Anyway, the Japanese interpretation of the Russian revolution was under the strong influence of the Meiji revolution and its values. In other words, the Japanese understand the revolution of the Meiji modernization — nationalist — designed to stop the advance of foreign powers.

The Russian revolution, in their opinion, put before themselves the same goal: to modernize and build a strong national state. It is noteworthy that when comparing the Meiji and the October revolution, the Communist ideology faded into the background.

Ultimately, Japan has played an active role in foreign intervention against the Russian revolution. If it was an opportunistic attempt to expand the Empire or staunch anti-communism?

— In short, the Russian policy of the Japanese Empire has evolved from a purely opportunistic seizure of land and resources in genuine concern because of the advent of communism in East Asia. I want to stress that Japan cared not communism in Russia itself, and its growing popularity in colonial Korea and China that threatened the Imperial authority of Japan.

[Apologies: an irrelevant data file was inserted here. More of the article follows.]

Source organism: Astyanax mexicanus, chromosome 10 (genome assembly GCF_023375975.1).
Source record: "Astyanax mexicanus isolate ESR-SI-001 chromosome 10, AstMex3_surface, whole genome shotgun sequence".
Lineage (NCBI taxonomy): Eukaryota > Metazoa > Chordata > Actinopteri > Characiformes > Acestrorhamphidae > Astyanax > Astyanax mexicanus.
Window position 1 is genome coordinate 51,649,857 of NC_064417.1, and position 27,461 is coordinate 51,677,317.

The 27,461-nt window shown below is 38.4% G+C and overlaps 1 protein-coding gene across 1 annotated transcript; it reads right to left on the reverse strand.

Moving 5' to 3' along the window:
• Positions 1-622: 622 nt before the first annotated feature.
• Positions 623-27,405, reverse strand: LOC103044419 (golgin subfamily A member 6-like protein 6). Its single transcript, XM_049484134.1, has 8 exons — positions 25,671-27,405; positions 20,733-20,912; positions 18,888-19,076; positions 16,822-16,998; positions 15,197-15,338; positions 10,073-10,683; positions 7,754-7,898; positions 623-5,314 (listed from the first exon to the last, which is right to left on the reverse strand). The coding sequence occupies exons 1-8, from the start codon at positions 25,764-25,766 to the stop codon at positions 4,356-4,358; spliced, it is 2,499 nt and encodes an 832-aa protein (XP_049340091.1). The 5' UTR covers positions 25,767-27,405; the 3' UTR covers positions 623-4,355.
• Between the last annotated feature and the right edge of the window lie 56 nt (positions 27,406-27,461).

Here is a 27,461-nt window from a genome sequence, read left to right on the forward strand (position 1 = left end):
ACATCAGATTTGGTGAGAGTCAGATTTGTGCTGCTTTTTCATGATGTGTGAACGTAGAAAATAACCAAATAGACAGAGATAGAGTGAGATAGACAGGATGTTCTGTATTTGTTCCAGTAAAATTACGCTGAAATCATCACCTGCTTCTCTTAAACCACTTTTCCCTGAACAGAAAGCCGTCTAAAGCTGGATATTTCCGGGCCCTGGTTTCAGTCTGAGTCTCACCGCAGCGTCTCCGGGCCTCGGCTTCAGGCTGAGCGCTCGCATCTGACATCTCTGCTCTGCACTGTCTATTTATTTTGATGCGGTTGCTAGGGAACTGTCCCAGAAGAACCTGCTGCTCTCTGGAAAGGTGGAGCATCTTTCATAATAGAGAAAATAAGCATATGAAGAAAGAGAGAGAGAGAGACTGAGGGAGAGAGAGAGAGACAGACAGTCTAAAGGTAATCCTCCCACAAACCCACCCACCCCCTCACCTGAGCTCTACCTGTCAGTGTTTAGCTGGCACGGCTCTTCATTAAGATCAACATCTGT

When in 1917 the Russian Empire collapsed, the Japanese army and the Ministry of foreign Affairs urged to take advantage of the power vacuum in East Asia and to expand the colonial power of Japan — both formal and informal — to Siberia and the Russian far East.

When Woodrow Wilson (Woodrow Wilson) in the summer of 1918 took the decision to intervene, it allowed the Japanese General staff, the army and the Ministry of foreign Affairs to solve their own problem. In Tokyo reigned jubilant confidence that the Bolshevik regime will not survive the intervention, and that the plans of Japan in the region must prevail.

The most curious fact is that the Declaration of intervention of the Bolshevik regime was not determined as the enemy. It was assumed that Japanese troops sent to Russia to “save” her, though no one in the government so publicly and did not specify from whom or what. The Declaration promised the withdrawal of troops, when order is restored, and refused any kind of encroachment on the territorial sovereignty of Russia and its internal Affairs.